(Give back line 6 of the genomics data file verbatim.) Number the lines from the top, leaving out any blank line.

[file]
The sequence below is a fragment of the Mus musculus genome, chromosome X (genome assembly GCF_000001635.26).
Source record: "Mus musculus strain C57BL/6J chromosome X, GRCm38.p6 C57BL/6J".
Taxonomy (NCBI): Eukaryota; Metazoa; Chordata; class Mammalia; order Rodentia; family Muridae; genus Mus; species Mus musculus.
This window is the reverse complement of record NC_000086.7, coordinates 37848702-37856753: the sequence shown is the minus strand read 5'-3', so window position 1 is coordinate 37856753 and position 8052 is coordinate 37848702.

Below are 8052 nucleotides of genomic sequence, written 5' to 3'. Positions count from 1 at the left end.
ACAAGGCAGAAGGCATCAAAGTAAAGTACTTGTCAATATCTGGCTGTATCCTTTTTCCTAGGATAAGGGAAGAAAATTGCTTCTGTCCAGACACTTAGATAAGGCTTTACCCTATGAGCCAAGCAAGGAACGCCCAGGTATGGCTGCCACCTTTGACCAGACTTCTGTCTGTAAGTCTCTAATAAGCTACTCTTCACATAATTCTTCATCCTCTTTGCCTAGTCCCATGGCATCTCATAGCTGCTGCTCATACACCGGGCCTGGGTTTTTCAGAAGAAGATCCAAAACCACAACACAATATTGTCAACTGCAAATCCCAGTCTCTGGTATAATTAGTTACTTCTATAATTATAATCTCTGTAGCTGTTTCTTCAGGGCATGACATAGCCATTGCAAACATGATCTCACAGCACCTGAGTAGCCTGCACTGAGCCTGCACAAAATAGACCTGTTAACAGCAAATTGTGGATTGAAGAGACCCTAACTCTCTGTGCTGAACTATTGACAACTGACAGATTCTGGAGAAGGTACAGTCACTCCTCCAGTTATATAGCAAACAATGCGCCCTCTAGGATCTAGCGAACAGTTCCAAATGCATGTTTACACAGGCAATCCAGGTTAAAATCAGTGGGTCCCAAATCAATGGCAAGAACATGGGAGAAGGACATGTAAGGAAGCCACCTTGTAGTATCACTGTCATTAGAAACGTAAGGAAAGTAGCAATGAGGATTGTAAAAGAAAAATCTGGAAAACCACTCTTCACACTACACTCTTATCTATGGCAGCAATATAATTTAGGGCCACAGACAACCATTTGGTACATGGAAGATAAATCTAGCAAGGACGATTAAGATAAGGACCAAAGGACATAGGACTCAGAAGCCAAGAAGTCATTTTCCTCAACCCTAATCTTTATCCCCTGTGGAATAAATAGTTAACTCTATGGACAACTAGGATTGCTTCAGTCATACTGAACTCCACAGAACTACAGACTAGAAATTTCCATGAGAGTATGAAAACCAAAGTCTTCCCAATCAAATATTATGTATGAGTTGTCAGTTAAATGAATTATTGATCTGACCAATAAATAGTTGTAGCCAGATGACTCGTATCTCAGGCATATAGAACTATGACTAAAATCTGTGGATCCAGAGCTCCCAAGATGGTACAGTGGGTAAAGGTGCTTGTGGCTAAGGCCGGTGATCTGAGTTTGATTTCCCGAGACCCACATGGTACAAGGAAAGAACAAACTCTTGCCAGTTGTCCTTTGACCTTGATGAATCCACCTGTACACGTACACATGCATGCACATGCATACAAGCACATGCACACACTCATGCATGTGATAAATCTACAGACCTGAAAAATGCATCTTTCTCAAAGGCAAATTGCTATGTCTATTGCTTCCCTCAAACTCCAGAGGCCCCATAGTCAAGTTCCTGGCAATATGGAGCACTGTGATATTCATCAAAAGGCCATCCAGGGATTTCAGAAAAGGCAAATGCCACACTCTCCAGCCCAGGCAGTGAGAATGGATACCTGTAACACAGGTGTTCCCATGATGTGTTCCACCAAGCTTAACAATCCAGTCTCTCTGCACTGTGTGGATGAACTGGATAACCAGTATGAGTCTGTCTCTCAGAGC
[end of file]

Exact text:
ACAAGGCAGAAGGCATCAAAGTAAAGTACTTGTCAATATCTGGCTGTATCCTTTTTCCTAGGATAAGGGAAGAAAATTGCTTCTGTCCAGACACTTAGATAAGGCTTTACCCTATGAGCCAAGCAAGGAACGCCCAGGTATGGCTGCCACCTTTGACCAGACTTCTGTCTGTAAGTCTCTAATAAGCTACTCTTCACATAATTCTTCATCCTCTTTGCCTAGTCCCATGGCATCTCATAGCTGCTGCTCATACACCGGGCCTGGGTTTTTCAGAAGAAGATCCAAAACCACAACACAATATTGTCAACTGCAAATCCCAGTCTCTGGTATAATTAGTTACTTCTATAATTATAATCTCTGTAGCTGTTTCTTCAGGGCATGACATAGCCATTGCAAACATGATCTCACAGCACCTGAGTAGCCTGCACTGAGCCTGCACAAAATAGACCTGTTAACAGCAAATTGTGGATTGAAGAGACCCTAACTCTCTGTGCTGAACTATTGACAACTGACAGATTCTGGAGAAGGTACAGTCACTCCTCCAGTTATATAGCAAACAATGCGCCCTCTAGGATCTAGCGAACAGTTCCAAATGCATGTTTACACAGGCAATCCAGGTTAAAATCAGTGGGTCCCAAATCAATGGCAAGAACATGGGAGAAGGACATGTAAGGAAGCCACCTTGTAGTATCACTGTCATTAGAAACGTAAGGAAAGTAGCAATGAGGATTGTAAAAGAAAAATCTGGAAAACCACTCTTCACACTACACTCTTATCTATGGCAGCAATATAATTTAGGGCCACAGACAACCATTTGGTACATGGAAGATAAATCTAGCAAGGACGATTAAGATAAGGACCAAAGGACATAGGACTCAGAAGCCAAGAAGTCATTTTCCTCAACCCTAATCTTTATCCCCTGTGGAATAAATAGTTAACTCTATGGACAACTAGGATTGCTTCAGTCATACTGAACTCCACAGAACTACAGACTAGAAATTTCCATGAGAGTATGAAAACCAAAGTCTTCCCAATCAAATATTATGTATGAGTTGTCAGTTAAATGAATTATTGATCTGACCAATAAATAGTTGTAGCCAGATGACTCGTATCTCAGGCATATAGAACTATGACTAAAATCTGTGGATCCAGAGCTCCCAAGATGGTACAGTGGGTAAAGGTGCTTGTGGCTAAGGCCGGTGATCTGAGTTTGATTTCCCGAGACCCACATGGTACAAGGAAAGAACAAACTCTTGCCAGTTGTCCTTTGACCTTGATGAATCCACCTGTACACGTACACATGCATGCACATGCATACAAGCACATGCACACACTCATGCATGTGATAAATCTACAGACCTGAAAAATGCATCTTTCTCAAAGGCAAATTGCTATGTCTATTGCTTCCCTCAAACTCCAGAGGCCCCATAGTCAAGTTCCTGGCAATATGGAGCACTGTGATATTCATCAAAAGGCCATCCAGGGATTTCAGAAAAGGCAAATGCCACACTCTCCAGCCCAGGCAGTGAGAATGGATACCTGTAACACAGGTGTTCCCATGATGTGTTCCACCAAGCTTAACAATCCAGTCTCTCTGCACTGTGTGGATGAACTGGATAACCAGTATGAGTCTGTCTCTCAGAGC